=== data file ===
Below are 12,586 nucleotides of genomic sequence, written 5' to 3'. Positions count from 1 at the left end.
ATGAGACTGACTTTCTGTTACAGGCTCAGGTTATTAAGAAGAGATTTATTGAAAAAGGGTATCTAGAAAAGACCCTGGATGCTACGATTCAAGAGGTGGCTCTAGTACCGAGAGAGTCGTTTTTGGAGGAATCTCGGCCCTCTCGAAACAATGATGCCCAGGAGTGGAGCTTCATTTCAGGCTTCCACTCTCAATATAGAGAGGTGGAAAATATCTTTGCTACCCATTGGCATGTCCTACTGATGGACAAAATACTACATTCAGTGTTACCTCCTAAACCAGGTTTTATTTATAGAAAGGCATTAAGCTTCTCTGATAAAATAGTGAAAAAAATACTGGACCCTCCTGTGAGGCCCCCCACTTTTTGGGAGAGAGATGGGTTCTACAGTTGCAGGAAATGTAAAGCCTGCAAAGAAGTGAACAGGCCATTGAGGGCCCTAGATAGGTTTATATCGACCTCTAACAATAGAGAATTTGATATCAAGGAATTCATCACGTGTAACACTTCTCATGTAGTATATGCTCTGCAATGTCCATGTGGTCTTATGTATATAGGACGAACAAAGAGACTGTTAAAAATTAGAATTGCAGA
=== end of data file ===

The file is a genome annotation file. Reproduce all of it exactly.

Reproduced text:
Below are 12,586 nucleotides of genomic sequence, written 5' to 3'. Positions count from 1 at the left end.
ATGAGACTGACTTTCTGTTACAGGCTCAGGTTATTAAGAAGAGATTTATTGAAAAAGGGTATCTAGAAAAGACCCTGGATGCTACGATTCAAGAGGTGGCTCTAGTACCGAGAGAGTCGTTTTTGGAGGAATCTCGGCCCTCTCGAAACAATGATGCCCAGGAGTGGAGCTTCATTTCAGGCTTCCACTCTCAATATAGAGAGGTGGAAAATATCTTTGCTACCCATTGGCATGTCCTACTGATGGACAAAATACTACATTCAGTGTTACCTCCTAAACCAGGTTTTATTTATAGAAAGGCATTAAGCTTCTCTGATAAAATAGTGAAAAAAATACTGGACCCTCCTGTGAGGCCCCCCACTTTTTGGGAGAGAGATGGGTTCTACAGTTGCAGGAAATGTAAAGCCTGCAAAGAAGTGAACAGGCCATTGAGGGCCCTAGATAGGTTTATATCGACCTCTAACAATAGAGAATTTGATATCAAGGAATTCATCACGTGTAACACTTCTCATGTAGTATATGCTCTGCAATGTCCATGTGGTCTTATGTATATAGGACGAACAAAGAGACTGTTAAAAATTAGAATTGCAGA